After that hearing, it was determined that the arresting officers had fully advised defendant of his constitutional rights; that the confession had been given voluntarily; that defendant's testimony to the contrary was inconsistent and incredible; and that such conclusions were found "to be true beyond a reasonable doubt." More specifically, it found defendant's testimony to be: that he denied *313 being an addict; that he signed on the promise he would get narcotics; that he was given narcotics and didn't recall the statement (although all other events of the afternoon were recalled); that he guessed he had signed; that he recognized his signature.

Such findings and conclusions by the trial court are presumed to be correct and are to be affirmed unless found to be clearly erroneous, State v. Mountjoy, Mo., 420 S.W.2d 316, and we are convinced that a mistake has been committed. Crosswhite v. State, Mo., 426 S.W.2d 67. Rule 27.26. (j). Although we are not to provide a de novo review, of necessity, to determine if the findings of the trial court are clearly erroneous or that the court has abused its discretion on the issue of credibility, we have reviewed the entire record covering all stages of this case. It shows two experienced trial judges have now ruled the confession to have been voluntary.

From the record, we find that three days after the alleged offense two officers sought to arrest defendant at the Tenth Street Hotel. He jumped from a second story window and fled as the officers shot at him. After a chase, he was arrested and taken to the robbery bureau for questioning. This department was on the second floor of the municipal building that had a jail on the eighth floor. The two officers who signed as witnesses to the statement testified they were present during the entire time the confession was made. They said defendant was coherent, not exceptionally nervous, and willing to voluntarily give a statement; that this was done after defendant had been fully advised of his constitutional rights; that no drugs were administered, offered or promised to defendant; that there was no reference to drugs; and, that they knew nothing of a doctor being called or of his giving morphine to defendant; that the statement was prepared and signed between 4:30 p. m. and "a little after five." A doctor testified that he was an interne at General Hospital and had been called on December 14, 1950 (the date of the confession), to the city jail; that (defendant) "told me he was an addict and * * * that he needed some." He described defendant as "nervous and shaky * * *" but as being coherent. He could not recall the time of the "shot" but testified "* * * it was before I went off at 6 o'clockit was right before I went off." Later he said it could have been anytime between five and six o'clock. This testimony was presented to the court at the preliminary hearing and later to the jury.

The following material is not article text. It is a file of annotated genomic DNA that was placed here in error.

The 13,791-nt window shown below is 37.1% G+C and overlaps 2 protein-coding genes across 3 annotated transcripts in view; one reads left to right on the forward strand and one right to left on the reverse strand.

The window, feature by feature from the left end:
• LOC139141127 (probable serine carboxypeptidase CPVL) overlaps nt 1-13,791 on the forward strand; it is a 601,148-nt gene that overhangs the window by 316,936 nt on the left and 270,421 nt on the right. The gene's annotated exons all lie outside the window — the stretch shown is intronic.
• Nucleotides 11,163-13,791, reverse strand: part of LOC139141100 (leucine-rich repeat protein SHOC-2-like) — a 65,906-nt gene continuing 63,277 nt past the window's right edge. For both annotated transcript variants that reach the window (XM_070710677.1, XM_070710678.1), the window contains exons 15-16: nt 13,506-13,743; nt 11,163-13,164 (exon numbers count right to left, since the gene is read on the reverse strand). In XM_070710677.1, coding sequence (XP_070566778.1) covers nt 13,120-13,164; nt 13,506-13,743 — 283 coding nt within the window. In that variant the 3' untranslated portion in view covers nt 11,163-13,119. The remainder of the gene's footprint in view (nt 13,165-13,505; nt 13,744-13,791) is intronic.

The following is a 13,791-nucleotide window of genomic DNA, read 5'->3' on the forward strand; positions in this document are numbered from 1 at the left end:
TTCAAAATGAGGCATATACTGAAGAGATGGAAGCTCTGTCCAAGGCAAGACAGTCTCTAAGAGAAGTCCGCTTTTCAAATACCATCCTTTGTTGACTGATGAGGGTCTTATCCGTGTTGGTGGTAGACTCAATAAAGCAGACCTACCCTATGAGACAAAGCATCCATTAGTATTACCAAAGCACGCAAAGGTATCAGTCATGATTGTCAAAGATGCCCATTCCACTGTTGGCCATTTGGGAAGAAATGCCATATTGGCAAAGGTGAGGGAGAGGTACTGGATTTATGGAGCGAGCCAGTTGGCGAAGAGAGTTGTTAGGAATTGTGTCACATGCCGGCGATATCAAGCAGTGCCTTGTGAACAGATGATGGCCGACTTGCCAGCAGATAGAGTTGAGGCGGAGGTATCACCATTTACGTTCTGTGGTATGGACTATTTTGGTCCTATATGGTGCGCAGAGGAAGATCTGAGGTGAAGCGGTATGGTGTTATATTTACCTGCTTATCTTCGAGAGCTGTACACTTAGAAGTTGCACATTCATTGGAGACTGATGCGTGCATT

At the trial defendant said, "I suffer from ulcers of the stomach, and I was sick at the time * * * I admit that I did use narcotics at times. * * * I was not an addict. I am not an addict, but I did use it for medical purposes." He said he ran for fear he could not get medical attention in jail; that "* * * two men came in, and they gave me this morphine"; that the officer said, "he had some good stuff * * * `I will get it a little later on'"; that the officer then gave him a capsule of heroin; that they promised to get him in a narcotics hospital in Lexington, Kentucky.

At the 27.26 hearing, defendant said he had been given Dolophine, morphine and heroin; that he was not an addict; that he did not recall any reference to the hospital in Kentucky; that he recognized his signature on the statement, but didn't recall when it was signed.

Needless to say, if defendant's testimony were taken as true, this court would immediately hold that the statement was involuntary and erroneously presented to the jury. However, "The trial court, as the trier of the facts, may believe or disbelieve all or any part of a witness' testmony; it is in a far better position than this court to judge the credibility of a witness and, on review, we will give due regard to the trial judge's opportunity to hear the witness and observe his manner and demeanor on the stand, and will defer to his determination of credibility unless it clearly and *314 convincingly appears that he has abused his discretion." Walster v. State, Mo., 438 S.W.2d 1, 2-3. There is evidence consistent with the trial court's conclusions. It could be found from the evidence that the statement, without any mention of drugs, was taken and signed; that defendant was returned to the eighth floor; that the chase and excitement of the day did disturb his ulcers; that the keeper of the jail had called the doctor as he did testify he went to the "jail" where defendant himself said he needed a shot.